Composed by Hiroshige Tonomura
DuckTales marked the beginning of Capcom's partnership with Disney. In North America, they published Hudson Soft's Mickey Mousecapade in 1987. But in 1989, Capcom developed their first Disney title, based off one of Disney Afternoon's most popular cartoons. What made DuckTales special, and what still makes DuckTales special to this day, was that this wasn't a quick and cheap cash-in. Effort was placed into every part of the gameplay. The way Scrooge McDuck traveled and fought his enemies, the non-linear ways you could play the game, the colorful graphics, and of course, the music. Many of which were from people who had prior experience working on Capcom's other popular platformer, Mega Man.
Except for Hiroshige Tonomura, who did not have any Mega Man experience. He got his start working on the arcade version of 1943 Kai, then worked on Capcom's version of the Romance of the Three Kingdoms story, Destiny of an Emperor. After DuckTales, he would work on Capcom's adaptation of the Japanese movie A Taxing Woman before leaving the studio to compose for Taito. Tonomura's most famous contribution to the DuckTales game, as well as arguably one of the most popular pieces composed in any Capcom game, was the theme for the moon level.
Frequently appearing in "best of" lists, retrospectives, and the most commonly arranged piece arranged on OverClocked Remix, the theme for the Moon level alone helped make DuckTales one of the most memorable games in Capcom's library, and one of the most memorable games based on a licensed property. The Moon theme became so iconic to DuckTales, it became a small part of the 2017 cartoon reboot. Part of the intro can be heard during the last episode of season 1, and the character Della Duck sings a lullaby version of the song in the episode What Ever Happened to Della Duck, making this version the only official version of the Moon theme to contain lyrics. The arrangement was composed by Dominic Lewis, with vocals by Della Duck's voice actress, Paget Brewster.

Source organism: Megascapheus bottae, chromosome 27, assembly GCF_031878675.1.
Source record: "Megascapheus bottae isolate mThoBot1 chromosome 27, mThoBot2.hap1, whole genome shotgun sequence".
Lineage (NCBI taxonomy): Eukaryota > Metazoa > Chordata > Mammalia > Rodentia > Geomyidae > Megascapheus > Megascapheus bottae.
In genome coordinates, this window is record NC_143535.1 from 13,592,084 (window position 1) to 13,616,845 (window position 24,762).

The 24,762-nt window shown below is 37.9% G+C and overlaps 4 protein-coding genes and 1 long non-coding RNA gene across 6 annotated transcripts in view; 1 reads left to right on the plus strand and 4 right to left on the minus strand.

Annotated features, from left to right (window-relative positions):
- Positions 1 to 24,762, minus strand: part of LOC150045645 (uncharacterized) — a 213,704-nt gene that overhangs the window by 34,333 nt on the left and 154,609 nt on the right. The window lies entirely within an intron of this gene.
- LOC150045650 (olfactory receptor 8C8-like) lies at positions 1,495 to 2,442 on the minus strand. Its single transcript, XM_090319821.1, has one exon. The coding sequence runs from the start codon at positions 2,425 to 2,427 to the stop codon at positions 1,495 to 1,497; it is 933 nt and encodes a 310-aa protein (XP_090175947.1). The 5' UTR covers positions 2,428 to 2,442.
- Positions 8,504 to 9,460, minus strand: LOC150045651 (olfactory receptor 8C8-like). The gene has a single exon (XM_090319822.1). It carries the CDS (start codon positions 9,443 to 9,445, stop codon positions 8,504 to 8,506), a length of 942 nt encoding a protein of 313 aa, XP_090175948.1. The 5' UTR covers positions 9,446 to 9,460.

DuckTales set the bar for how video games based on licensed properties should play, look, and sound. The game did more than just suppliment the popularity of the DuckTales series, it enhanced and added to it, with a soundtrack that went well beyond enhancing the game experience. It enhanced the entire DuckTales lore, and it became just as iconinc as the game itself.